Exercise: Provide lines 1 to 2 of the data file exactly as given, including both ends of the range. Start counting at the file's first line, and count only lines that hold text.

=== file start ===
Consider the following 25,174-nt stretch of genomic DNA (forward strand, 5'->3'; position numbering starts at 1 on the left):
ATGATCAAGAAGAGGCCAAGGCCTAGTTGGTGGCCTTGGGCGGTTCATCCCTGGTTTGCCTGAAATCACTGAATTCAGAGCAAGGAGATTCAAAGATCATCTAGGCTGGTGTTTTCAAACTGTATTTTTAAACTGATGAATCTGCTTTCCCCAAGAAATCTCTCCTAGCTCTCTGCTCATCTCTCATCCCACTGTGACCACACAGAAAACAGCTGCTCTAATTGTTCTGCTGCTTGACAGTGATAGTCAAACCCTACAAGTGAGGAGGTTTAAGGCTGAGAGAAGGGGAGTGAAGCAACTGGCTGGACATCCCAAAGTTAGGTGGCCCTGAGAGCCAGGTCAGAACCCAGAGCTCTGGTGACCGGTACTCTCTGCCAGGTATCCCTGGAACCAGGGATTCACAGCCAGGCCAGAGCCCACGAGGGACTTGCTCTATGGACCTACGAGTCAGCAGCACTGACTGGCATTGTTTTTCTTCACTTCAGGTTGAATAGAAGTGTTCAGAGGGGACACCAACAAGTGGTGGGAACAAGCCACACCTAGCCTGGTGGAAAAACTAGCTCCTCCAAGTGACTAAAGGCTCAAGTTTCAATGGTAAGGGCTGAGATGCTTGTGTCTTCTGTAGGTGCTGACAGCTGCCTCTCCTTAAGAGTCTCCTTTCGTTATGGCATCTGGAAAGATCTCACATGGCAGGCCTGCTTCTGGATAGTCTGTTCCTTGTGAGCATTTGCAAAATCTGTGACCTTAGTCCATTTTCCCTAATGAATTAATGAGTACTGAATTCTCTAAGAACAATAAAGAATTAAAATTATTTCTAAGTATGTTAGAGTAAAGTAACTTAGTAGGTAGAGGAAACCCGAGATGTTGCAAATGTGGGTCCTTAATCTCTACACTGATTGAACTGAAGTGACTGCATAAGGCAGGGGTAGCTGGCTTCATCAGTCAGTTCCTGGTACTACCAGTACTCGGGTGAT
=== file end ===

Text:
Consider the following 25,174-nt stretch of genomic DNA (forward strand, 5'->3'; position numbering starts at 1 on the left):
ATGATCAAGAAGAGGCCAAGGCCTAGTTGGTGGCCTTGGGCGGTTCATCCCTGGTTTGCCTGAAATCACTGAATTCAGAGCAAGGAGATTCAAAGATCATCTAGGCTGGTGTTTTCAAACTGTATTTTTAAACTGATGAATCTGCTTTCCCCAAGAAATCTCTCCTAGCTCTCTGCTCATCTCTCATCCCACTGTGACCACACAGAAAACAGCTGCTCTAATTGTTCTGCTGCTTGACAGTGATAGTCAAACCCTACAAGTGAGGAGGTTTAAGGCTGAGAGAAGGGGAGTGAAGCAACTGGCTGGACATCCCAAAGTTAGGTGGCCCTGAGAGCCAGGTCAGAACCCAGAGCTCTGGTGACCGGTACTCTCTGCCAGGTATCCCTGGAACCAGGGATTCACAGCCAGGCCAGAGCCCACGAGGGACTTGCTCTATGGACCTACGAGTCAGCAGCACTGACTGGCATTGTTTTTCTTCACTTCAGGTTGAATAGAAGTGTTCAGAGGGGACACCAACAAGTGGTGGGAACAAGCCACACCTAGCCTGGTGGAAAAACTAGCTCCTCCAAGTGACTAAAGGCTCAAGTTTCAATGGTAAGGGCTGAGATGCTTGTGTCTTCTGTAGGTGCTGACAGCTGCCTCTCCTTAAGAGTCTCCTTTCGTTATGGCATCTGGAAAGATCTCACATGGCAGGCCTGCTTCTGGATAGTCTGTTCCTTGTGAGCATTTGCAAAATCTGTGACCTTAGTCCATTTTCCCTAATGAATTAATGAGTACTGAATTCTCTAAGAACAATAAAGAATTAAAATTATTTCTAAGTATGTTAGAGTAAAGTAACTTAGTAGGTAGAGGAAACCCGAGATGTTGCAAATGTGGGTCCTTAATCTCTACACTGATTGAACTGAAGTGACTGCATAAGGCAGGGGTAGCTGGCTTCATCAGTCAGTTCCTGGTACTACCAGTACTCGGGTGAT